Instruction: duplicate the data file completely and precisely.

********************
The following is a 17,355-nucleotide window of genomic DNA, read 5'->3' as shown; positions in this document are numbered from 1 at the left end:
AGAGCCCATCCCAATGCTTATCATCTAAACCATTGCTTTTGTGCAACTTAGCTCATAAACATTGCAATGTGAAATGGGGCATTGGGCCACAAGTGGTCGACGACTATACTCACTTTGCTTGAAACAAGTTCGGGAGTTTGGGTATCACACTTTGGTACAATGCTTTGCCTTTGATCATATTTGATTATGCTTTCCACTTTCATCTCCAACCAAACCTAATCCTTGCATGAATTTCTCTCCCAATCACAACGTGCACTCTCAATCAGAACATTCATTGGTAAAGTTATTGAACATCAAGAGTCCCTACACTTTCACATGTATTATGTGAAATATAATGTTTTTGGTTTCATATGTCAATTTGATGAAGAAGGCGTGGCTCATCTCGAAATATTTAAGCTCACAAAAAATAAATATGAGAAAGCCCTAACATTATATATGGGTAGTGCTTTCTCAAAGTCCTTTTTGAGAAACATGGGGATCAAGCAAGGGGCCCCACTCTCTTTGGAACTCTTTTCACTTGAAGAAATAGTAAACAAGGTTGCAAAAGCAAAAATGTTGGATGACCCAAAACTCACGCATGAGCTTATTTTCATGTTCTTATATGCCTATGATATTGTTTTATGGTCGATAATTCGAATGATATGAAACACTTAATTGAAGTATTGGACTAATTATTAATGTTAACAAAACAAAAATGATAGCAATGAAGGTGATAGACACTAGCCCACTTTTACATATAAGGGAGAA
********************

The following is a 17,355-nucleotide window of genomic DNA, read 5'->3' as shown; positions in this document are numbered from 1 at the left end:
AGAGCCCATCCCAATGCTTATCATCTAAACCATTGCTTTTGTGCAACTTAGCTCATAAACATTGCAATGTGAAATGGGGCATTGGGCCACAAGTGGTCGACGACTATACTCACTTTGCTTGAAACAAGTTCGGGAGTTTGGGTATCACACTTTGGTACAATGCTTTGCCTTTGATCATATTTGATTATGCTTTCCACTTTCATCTCCAACCAAACCTAATCCTTGCATGAATTTCTCTCCCAATCACAACGTGCACTCTCAATCAGAACATTCATTGGTAAAGTTATTGAACATCAAGAGTCCCTACACTTTCACATGTATTATGTGAAATATAATGTTTTTGGTTTCATATGTCAATTTGATGAAGAAGGCGTGGCTCATCTCGAAATATTTAAGCTCACAAAAAATAAATATGAGAAAGCCCTAACATTATATATGGGTAGTGCTTTCTCAAAGTCCTTTTTGAGAAACATGGGGATCAAGCAAGGGGCCCCACTCTCTTTGGAACTCTTTTCACTTGAAGAAATAGTAAACAAGGTTGCAAAAGCAAAAATGTTGGATGACCCAAAACTCACGCATGAGCTTATTTTCATGTTCTTATATGCCTATGATATTGTTTTATGGTCGATAATTCGAATGATATGAAACACTTAATTGAAGTATTGGACTAATTATTAATGTTAACAAAACAAAAATGATAGCAATGAAGGTGATAGACACTAGCCCACTTTTACATATAAGGGAGAA